But here’s something interesting: virtually all of those sales took place in the US. Why are so many Americans, from students to politicians, talking about Rand’s novel — and why are her books comparatively unknown in Europe?

The answer to both questions is the same: Atlas Shrugged is a hymn to the American spirit.

The American spirit is characterized by independence, individualism, political and economic freedom, and productive ambition. It’s the sense of life best summed up in the American Revolutionary motto “Don’t tread on Me.” It was this spirit that led so many Americans to rebel against the post 2008 expansion of state power. They didn’t just see big government as a threat to the economy: it was an affront to their whole conception of what America is about. After eight years of Bush and eight minutes of Obama, they were fed up with being tread upon.

Atlas speaks to this spirit. Set in a world eerily similar to ours — a world where the economy is crumbling, where government intervention is growing, and where productive individuals are denounced and drained for the sake of the unproductive — it tells the story of men and women who decide to stop being tread upon.

But the dramatic story contains a powerful intellectual punch: Atlas gives the American spirit a philosophic defense it has never had. The American spirit often has been attacked as atomistic, cruel, and materialistic. Atlas blasts any such notion. It shows that capitalism is a win-win system where all individuals are free to pursue their happiness. It shows that it is right for individuals to be concerned with their own happiness. And it shows that those who seek to “tread on you” — to control your life, redistribute your wealth, and mortgage your future — are morally wrong

It’s no accident, then, that Ayn Rand’s immense popularity in America has not crossed over to Europe. It’s for the same reason that Europeans largely embraced the government’s post-financial crisis interventionist policies — from bailouts to stimulus spending sprees to vast new regulatory powers — while Americans rebelled. Whatever motto best captures the European attitude toward life, “Don’t tread on me” is not it.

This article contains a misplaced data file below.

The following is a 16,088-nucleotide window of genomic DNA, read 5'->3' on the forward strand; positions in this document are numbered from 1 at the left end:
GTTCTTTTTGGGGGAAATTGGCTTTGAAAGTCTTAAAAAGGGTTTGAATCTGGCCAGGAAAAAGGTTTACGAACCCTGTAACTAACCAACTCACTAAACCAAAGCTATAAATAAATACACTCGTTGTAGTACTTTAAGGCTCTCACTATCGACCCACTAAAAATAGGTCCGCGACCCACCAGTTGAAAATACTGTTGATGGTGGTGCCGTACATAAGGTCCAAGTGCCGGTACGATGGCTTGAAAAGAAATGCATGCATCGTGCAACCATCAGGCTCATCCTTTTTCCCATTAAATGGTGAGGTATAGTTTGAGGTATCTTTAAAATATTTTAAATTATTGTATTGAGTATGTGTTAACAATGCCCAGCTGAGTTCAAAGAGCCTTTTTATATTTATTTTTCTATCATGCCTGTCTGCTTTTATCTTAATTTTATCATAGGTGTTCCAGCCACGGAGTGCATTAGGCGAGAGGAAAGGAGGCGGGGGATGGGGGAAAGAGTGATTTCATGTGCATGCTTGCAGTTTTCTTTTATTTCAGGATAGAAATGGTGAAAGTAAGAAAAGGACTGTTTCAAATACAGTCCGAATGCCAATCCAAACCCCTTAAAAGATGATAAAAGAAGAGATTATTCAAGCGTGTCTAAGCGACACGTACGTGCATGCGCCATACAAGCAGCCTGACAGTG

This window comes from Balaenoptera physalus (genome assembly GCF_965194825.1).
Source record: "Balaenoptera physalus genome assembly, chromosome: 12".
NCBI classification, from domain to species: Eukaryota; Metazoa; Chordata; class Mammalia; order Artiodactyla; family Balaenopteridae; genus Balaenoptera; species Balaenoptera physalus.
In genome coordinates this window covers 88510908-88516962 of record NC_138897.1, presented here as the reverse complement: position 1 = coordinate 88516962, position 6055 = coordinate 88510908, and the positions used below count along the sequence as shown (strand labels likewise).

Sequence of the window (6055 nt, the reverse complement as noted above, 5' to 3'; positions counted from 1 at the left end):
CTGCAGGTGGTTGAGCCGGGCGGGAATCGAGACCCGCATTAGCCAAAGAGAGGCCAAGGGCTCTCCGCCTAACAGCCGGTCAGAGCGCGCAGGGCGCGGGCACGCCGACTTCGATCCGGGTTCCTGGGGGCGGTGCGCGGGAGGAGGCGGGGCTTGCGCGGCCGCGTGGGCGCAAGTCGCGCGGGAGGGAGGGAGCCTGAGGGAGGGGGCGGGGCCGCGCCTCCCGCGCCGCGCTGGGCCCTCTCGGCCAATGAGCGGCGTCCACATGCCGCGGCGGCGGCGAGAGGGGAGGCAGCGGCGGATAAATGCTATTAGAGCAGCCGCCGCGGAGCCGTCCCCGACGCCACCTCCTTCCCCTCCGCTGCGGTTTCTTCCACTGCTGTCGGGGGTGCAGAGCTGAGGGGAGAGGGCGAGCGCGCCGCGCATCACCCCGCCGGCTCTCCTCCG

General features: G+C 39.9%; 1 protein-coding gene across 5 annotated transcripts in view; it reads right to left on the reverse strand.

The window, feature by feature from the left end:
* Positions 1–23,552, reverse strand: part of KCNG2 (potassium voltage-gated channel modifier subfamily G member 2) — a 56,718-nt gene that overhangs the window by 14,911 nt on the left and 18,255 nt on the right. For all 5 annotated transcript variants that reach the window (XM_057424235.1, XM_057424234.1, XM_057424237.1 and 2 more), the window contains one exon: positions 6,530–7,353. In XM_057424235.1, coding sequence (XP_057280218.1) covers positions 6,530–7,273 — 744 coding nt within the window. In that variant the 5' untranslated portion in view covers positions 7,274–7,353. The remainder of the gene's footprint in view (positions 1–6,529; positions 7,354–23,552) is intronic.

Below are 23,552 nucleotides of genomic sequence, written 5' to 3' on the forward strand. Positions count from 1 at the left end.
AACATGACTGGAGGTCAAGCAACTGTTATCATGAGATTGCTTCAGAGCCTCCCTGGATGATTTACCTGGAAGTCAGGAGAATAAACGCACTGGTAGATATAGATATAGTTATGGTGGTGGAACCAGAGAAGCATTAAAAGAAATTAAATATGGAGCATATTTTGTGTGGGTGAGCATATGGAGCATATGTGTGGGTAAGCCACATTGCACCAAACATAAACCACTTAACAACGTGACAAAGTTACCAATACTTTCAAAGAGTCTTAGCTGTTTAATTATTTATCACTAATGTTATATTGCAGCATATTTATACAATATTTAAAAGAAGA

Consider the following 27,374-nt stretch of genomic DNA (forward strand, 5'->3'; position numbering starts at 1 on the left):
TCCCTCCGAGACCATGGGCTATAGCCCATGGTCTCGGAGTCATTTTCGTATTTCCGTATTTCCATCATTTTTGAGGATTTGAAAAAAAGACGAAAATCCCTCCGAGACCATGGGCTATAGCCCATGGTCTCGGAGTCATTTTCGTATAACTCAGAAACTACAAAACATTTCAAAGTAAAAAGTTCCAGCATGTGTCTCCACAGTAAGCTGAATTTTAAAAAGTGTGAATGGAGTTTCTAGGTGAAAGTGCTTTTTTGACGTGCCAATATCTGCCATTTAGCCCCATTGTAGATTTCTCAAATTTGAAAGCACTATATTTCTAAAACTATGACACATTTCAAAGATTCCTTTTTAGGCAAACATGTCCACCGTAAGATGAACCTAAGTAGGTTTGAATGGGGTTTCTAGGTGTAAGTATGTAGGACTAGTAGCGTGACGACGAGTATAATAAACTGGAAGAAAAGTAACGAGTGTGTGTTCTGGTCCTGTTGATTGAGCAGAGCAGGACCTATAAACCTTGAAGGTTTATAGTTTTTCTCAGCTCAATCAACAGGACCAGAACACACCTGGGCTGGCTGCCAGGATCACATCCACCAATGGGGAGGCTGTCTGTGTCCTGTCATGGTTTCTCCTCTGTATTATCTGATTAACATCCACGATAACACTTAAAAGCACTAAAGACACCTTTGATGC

Ayn Rand wrote Atlas, in part, as a warning to Americans. She believed that, as early as 1890, America had veered from its free-market roots and was descending into statism. (She would have regarded as absurd the widely-held notion that America in the years before the financial crisis had anything resembling a free market.) To reverse that trend, Americans would have to translate their individualistic spirit into an explicit ideological program: one that upheld individualism and laissez-faire capitalism as moral and political ideals.

To succeed in this task, Rand argued, Americans would need to question and reject the alien idea of altruism. Altruism is the Old World doctrine that it’s your duty to live for others and renounce your own self-interest. In one form or another, this moral doctrine has been the justification for every welfare program. Other people need money for their retirement or healthcare, it’s claimed, and therefore they’re entitled to that money from you. The individual’s pursuit of his own happiness versus altruism — this is the choice facing America.

Although Rand was primarily speaking to Americans, she was not only speaking to Americans. The spirit of America, she held, is open to any individual willing to think. Today, as Europe is doubling down on the welfare state, that spirit, and the ideas of Atlas Shrugged, are needed more than ever.

About The Author

Don Watkins

Former Fellow (2006-2017), Ayn Rand Institute